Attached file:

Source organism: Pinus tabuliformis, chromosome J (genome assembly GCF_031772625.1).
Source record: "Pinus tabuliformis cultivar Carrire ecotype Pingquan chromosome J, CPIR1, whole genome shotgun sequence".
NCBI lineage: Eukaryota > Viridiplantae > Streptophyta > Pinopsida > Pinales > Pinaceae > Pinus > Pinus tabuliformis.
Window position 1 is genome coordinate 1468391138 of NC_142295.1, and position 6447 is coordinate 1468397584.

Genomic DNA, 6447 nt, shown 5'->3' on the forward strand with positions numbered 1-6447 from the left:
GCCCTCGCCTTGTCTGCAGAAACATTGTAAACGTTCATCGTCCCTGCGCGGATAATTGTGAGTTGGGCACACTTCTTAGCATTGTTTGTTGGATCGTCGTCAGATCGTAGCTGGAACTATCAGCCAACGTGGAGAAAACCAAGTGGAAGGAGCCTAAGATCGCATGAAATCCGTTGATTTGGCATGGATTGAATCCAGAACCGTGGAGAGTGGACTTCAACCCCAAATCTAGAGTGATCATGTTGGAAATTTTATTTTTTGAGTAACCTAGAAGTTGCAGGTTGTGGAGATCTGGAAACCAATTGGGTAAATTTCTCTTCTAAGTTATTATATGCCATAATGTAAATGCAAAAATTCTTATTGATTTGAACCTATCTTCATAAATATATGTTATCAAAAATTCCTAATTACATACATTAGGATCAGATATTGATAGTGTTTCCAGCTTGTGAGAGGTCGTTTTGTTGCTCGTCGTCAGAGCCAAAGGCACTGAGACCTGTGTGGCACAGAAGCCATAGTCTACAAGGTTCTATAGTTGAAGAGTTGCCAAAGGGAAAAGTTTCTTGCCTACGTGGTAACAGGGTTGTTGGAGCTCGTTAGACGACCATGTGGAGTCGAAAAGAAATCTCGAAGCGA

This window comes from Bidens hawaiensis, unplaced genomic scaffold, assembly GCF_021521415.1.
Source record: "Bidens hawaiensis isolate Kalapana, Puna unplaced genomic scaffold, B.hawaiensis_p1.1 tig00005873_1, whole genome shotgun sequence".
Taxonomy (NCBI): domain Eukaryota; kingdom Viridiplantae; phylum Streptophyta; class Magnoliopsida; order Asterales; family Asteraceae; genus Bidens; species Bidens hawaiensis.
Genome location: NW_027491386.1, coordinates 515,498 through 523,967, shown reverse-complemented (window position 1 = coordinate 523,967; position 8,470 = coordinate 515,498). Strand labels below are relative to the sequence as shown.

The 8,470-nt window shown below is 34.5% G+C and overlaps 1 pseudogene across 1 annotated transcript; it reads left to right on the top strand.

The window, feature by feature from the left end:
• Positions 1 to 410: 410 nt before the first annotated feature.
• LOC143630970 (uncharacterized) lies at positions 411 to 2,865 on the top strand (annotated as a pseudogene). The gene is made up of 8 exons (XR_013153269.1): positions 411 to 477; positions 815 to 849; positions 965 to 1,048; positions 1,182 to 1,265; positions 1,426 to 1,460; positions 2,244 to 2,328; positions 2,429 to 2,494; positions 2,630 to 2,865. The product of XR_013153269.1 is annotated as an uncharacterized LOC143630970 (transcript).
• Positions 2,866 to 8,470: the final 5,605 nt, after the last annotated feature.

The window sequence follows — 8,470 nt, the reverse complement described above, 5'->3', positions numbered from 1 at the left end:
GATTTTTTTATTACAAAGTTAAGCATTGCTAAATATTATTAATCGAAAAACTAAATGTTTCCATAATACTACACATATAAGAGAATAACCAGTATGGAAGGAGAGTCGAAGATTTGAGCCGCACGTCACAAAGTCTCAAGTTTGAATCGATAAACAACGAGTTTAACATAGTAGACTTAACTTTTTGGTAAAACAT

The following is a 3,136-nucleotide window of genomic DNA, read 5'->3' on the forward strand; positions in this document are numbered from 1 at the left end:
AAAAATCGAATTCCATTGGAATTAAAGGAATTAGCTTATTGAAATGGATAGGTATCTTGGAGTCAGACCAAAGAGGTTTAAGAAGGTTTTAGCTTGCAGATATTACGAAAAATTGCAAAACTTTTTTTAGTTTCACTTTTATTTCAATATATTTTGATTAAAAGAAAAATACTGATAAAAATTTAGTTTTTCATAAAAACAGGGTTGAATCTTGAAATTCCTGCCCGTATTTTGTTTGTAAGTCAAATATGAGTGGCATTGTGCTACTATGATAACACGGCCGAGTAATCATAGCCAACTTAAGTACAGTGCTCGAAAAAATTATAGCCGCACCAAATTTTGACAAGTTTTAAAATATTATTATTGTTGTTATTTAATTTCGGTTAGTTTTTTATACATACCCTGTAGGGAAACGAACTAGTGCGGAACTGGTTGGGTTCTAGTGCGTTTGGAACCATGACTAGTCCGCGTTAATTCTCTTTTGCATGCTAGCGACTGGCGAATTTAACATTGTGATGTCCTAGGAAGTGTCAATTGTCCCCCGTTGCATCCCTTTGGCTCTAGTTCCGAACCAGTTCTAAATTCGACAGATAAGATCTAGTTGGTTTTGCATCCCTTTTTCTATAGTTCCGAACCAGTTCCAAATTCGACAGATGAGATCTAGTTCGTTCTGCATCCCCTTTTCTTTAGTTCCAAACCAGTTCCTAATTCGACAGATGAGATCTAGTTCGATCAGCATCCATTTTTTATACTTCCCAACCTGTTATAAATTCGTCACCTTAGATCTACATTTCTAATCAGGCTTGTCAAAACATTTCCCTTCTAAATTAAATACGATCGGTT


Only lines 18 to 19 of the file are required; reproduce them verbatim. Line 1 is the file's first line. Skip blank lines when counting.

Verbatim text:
The following is a 3,136-nucleotide window of genomic DNA, read 5'->3' on the forward strand; positions in this document are numbered from 1 at the left end:
AAAAATCGAATTCCATTGGAATTAAAGGAATTAGCTTATTGAAATGGATAGGTATCTTGGAGTCAGACCAAAGAGGTTTAAGAAGGTTTTAGCTTGCAGATATTACGAAAAATTGCAAAACTTTTTTTAGTTTCACTTTTATTTCAATATATTTTGATTAAAAGAAAAATACTGATAAAAATTTAGTTTTTCATAAAAACAGGGTTGAATCTTGAAATTCCTGCCCGTATTTTGTTTGTAAGTCAAATATGAGTGGCATTGTGCTACTATGATAACACGGCCGAGTAATCATAGCCAACTTAAGTACAGTGCTCGAAAAAATTATAGCCGCACCAAATTTTGACAAGTTTTAAAATATTATTATTGTTGTTATTTAATTTCGGTTAGTTTTTTATACATACCCTGTAGGGAAACGAACTAGTGCGGAACTGGTTGGGTTCTAGTGCGTTTGGAACCATGACTAGTCCGCGTTAATTCTCTTTTGCATGCTAGCGACTGGCGAATTTAACATTGTGATGTCCTAGGAAGTGTCAATTGTCCCCCGTTGCATCCCTTTGGCTCTAGTTCCGAACCAGTTCTAAATTCGACAGATAAGATCTAGTTGGTTTTGCATCCCTTTTTCTATAGTTCCGAACCAGTTCCAAATTCGACAGATGAGATCTAGTTCGTTCTGCATCCCCTTTTCTTTAGTTCCAAACCAGTTCCTAATTCGACAGATGAGATCTAGTTCGATCAGCATCCATTTTTTATACTTCCCAACCTGTTATAAATTCGTCACCTTAGATCTACATTTCTAATCAGGCTTGTCAAAACATTTCCCTTCTAAATTAAATACGATCGGTT